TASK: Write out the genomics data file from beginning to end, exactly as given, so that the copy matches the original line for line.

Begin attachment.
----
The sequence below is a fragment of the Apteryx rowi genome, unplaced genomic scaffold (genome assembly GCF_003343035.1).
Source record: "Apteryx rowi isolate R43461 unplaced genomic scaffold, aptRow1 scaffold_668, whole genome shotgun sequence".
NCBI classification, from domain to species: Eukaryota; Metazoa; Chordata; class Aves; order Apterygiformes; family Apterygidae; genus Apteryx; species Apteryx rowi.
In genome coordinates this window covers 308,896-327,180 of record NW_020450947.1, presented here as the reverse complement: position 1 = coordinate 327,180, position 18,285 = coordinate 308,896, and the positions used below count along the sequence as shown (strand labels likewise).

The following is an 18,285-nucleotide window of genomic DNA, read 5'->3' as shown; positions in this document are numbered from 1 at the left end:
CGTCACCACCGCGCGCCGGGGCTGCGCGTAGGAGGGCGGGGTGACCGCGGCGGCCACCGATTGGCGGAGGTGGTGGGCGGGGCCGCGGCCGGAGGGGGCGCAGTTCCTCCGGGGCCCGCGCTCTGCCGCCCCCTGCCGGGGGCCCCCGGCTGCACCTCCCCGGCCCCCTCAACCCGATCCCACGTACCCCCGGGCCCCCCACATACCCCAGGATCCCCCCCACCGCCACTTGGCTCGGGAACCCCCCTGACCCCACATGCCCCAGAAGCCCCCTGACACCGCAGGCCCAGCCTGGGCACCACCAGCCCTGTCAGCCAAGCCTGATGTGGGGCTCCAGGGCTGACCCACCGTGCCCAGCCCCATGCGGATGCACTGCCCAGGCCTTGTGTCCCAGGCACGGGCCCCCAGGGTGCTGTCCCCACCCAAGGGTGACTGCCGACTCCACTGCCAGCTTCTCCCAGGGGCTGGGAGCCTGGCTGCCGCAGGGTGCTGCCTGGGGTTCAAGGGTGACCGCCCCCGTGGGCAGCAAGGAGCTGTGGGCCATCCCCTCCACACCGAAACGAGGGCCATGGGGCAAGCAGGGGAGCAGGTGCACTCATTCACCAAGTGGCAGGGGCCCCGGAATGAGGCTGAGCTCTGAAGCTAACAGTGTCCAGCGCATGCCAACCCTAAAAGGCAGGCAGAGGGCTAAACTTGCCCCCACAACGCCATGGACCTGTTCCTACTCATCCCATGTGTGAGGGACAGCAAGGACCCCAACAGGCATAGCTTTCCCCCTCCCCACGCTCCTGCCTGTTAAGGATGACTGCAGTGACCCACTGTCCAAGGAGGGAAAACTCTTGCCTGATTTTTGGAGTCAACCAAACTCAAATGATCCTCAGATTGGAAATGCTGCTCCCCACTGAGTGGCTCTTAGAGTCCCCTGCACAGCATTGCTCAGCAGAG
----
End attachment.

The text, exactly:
The sequence below is a fragment of the Apteryx rowi genome, unplaced genomic scaffold (genome assembly GCF_003343035.1).
Source record: "Apteryx rowi isolate R43461 unplaced genomic scaffold, aptRow1 scaffold_668, whole genome shotgun sequence".
NCBI classification, from domain to species: Eukaryota; Metazoa; Chordata; class Aves; order Apterygiformes; family Apterygidae; genus Apteryx; species Apteryx rowi.
In genome coordinates this window covers 308,896-327,180 of record NW_020450947.1, presented here as the reverse complement: position 1 = coordinate 327,180, position 18,285 = coordinate 308,896, and the positions used below count along the sequence as shown (strand labels likewise).

The following is an 18,285-nucleotide window of genomic DNA, read 5'->3' as shown; positions in this document are numbered from 1 at the left end:
CGTCACCACCGCGCGCCGGGGCTGCGCGTAGGAGGGCGGGGTGACCGCGGCGGCCACCGATTGGCGGAGGTGGTGGGCGGGGCCGCGGCCGGAGGGGGCGCAGTTCCTCCGGGGCCCGCGCTCTGCCGCCCCCTGCCGGGGGCCCCCGGCTGCACCTCCCCGGCCCCCTCAACCCGATCCCACGTACCCCCGGGCCCCCCACATACCCCAGGATCCCCCCCACCGCCACTTGGCTCGGGAACCCCCCTGACCCCACATGCCCCAGAAGCCCCCTGACACCGCAGGCCCAGCCTGGGCACCACCAGCCCTGTCAGCCAAGCCTGATGTGGGGCTCCAGGGCTGACCCACCGTGCCCAGCCCCATGCGGATGCACTGCCCAGGCCTTGTGTCCCAGGCACGGGCCCCCAGGGTGCTGTCCCCACCCAAGGGTGACTGCCGACTCCACTGCCAGCTTCTCCCAGGGGCTGGGAGCCTGGCTGCCGCAGGGTGCTGCCTGGGGTTCAAGGGTGACCGCCCCCGTGGGCAGCAAGGAGCTGTGGGCCATCCCCTCCACACCGAAACGAGGGCCATGGGGCAAGCAGGGGAGCAGGTGCACTCATTCACCAAGTGGCAGGGGCCCCGGAATGAGGCTGAGCTCTGAAGCTAACAGTGTCCAGCGCATGCCAACCCTAAAAGGCAGGCAGAGGGCTAAACTTGCCCCCACAACGCCATGGACCTGTTCCTACTCATCCCATGTGTGAGGGACAGCAAGGACCCCAACAGGCATAGCTTTCCCCCTCCCCACGCTCCTGCCTGTTAAGGATGACTGCAGTGACCCACTGTCCAAGGAGGGAAAACTCTTGCCTGATTTTTGGAGTCAACCAAACTCAAATGATCCTCAGATTGGAAATGCTGCTCCCCACTGAGTGGCTCTTAGAGTCCCCTGCACAGCATTGCTCAGCAGAG